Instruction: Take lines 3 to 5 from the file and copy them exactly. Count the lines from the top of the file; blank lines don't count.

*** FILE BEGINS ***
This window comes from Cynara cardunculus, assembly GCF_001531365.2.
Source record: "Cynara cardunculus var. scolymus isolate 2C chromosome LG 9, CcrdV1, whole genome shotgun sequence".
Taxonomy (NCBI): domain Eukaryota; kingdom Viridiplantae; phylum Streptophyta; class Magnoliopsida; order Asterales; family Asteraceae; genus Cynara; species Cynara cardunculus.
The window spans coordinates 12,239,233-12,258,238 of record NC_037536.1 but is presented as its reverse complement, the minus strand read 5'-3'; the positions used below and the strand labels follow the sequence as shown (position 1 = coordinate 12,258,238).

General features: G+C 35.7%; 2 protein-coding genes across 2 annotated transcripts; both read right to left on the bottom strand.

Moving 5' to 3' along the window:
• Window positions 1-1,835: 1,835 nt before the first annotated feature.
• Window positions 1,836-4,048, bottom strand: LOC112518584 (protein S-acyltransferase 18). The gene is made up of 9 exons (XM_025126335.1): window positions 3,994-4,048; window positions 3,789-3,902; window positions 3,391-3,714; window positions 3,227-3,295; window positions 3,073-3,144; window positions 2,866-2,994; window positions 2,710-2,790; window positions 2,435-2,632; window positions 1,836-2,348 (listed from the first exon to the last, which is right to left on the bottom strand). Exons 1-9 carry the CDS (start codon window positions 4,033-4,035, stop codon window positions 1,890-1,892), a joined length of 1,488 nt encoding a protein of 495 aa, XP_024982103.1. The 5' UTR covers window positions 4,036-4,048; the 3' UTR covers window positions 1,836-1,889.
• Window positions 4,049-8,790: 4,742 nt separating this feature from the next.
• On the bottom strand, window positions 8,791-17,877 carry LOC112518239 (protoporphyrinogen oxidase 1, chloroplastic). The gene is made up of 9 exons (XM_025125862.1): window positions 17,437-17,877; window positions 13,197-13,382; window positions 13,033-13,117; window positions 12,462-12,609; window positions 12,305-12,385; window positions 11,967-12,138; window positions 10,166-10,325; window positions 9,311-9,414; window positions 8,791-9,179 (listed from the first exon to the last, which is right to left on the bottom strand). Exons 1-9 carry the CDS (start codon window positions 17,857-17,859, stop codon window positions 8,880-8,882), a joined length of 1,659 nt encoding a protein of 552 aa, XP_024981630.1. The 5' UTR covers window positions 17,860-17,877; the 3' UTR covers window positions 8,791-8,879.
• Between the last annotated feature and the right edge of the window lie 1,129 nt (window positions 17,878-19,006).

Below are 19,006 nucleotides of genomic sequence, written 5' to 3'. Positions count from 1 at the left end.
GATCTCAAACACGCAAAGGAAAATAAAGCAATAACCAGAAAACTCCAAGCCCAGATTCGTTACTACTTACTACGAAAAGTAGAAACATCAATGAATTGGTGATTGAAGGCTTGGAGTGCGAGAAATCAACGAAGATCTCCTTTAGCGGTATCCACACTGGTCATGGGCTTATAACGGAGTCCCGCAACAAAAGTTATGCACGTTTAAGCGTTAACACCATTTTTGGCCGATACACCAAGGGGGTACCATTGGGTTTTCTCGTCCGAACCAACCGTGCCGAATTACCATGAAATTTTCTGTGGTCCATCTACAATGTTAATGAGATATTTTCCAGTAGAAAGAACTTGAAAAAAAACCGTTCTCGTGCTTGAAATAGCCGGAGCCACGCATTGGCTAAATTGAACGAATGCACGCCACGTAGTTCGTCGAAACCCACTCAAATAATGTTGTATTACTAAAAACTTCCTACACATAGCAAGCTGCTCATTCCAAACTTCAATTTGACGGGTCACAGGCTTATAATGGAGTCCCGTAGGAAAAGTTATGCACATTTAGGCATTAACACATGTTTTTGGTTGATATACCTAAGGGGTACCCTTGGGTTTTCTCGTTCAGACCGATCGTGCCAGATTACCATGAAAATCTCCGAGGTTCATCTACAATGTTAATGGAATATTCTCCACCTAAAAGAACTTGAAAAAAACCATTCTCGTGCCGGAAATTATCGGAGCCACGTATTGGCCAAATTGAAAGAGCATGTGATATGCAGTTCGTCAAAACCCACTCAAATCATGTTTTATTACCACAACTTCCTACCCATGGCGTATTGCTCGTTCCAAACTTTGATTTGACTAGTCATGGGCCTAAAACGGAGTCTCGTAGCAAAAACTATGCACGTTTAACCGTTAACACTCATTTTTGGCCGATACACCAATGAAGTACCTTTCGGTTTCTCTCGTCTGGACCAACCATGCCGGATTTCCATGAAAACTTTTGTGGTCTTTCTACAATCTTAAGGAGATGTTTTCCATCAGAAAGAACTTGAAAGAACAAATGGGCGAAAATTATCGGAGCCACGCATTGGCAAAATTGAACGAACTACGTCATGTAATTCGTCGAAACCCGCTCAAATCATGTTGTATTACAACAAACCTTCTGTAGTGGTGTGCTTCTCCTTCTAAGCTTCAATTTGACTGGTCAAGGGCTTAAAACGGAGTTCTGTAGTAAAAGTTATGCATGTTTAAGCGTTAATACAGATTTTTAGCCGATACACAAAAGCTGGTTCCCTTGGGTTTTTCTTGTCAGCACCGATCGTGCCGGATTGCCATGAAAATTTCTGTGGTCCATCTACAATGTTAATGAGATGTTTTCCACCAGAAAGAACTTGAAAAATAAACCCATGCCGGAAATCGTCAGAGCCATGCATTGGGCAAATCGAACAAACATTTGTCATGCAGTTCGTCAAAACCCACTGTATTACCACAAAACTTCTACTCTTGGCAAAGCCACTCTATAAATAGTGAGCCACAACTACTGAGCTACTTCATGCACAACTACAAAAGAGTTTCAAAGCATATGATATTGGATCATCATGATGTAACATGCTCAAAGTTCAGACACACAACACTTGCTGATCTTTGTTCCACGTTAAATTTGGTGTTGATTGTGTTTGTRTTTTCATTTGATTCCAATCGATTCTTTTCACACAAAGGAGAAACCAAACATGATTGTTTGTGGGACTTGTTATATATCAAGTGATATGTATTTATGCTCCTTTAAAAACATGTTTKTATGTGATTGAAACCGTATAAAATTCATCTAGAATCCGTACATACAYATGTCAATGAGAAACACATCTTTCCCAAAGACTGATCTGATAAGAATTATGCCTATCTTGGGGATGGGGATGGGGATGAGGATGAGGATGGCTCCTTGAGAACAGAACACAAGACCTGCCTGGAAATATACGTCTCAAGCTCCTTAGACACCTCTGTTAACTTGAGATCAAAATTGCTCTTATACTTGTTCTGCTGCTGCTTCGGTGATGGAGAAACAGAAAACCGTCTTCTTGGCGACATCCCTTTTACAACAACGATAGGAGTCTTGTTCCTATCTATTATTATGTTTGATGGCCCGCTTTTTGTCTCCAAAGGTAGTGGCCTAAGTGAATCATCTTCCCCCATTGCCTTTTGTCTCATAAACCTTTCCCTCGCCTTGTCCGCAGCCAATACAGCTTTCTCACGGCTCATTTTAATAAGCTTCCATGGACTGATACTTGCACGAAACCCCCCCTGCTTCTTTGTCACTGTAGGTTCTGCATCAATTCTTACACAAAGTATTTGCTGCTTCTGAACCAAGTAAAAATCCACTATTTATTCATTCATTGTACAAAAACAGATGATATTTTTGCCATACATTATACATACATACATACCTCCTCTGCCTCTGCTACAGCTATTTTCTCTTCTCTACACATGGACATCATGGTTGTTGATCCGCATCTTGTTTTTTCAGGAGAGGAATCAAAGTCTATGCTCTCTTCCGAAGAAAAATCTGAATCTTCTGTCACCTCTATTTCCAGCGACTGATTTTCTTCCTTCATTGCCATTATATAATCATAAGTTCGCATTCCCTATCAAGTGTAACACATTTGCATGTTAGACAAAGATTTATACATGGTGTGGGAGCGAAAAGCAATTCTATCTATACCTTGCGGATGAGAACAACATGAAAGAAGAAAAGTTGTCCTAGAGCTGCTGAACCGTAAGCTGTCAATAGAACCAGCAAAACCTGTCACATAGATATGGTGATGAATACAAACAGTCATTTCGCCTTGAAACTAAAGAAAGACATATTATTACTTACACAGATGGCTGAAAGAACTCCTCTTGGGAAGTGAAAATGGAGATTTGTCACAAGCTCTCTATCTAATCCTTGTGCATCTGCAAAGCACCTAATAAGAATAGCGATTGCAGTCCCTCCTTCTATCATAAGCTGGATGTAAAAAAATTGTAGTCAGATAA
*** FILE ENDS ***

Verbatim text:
Taxonomy (NCBI): domain Eukaryota; kingdom Viridiplantae; phylum Streptophyta; class Magnoliopsida; order Asterales; family Asteraceae; genus Cynara; species Cynara cardunculus.
The window spans coordinates 12,239,233-12,258,238 of record NC_037536.1 but is presented as its reverse complement, the minus strand read 5'-3'; the positions used below and the strand labels follow the sequence as shown (position 1 = coordinate 12,258,238).

General features: G+C 35.7%; 2 protein-coding genes across 2 annotated transcripts; both read right to left on the bottom strand.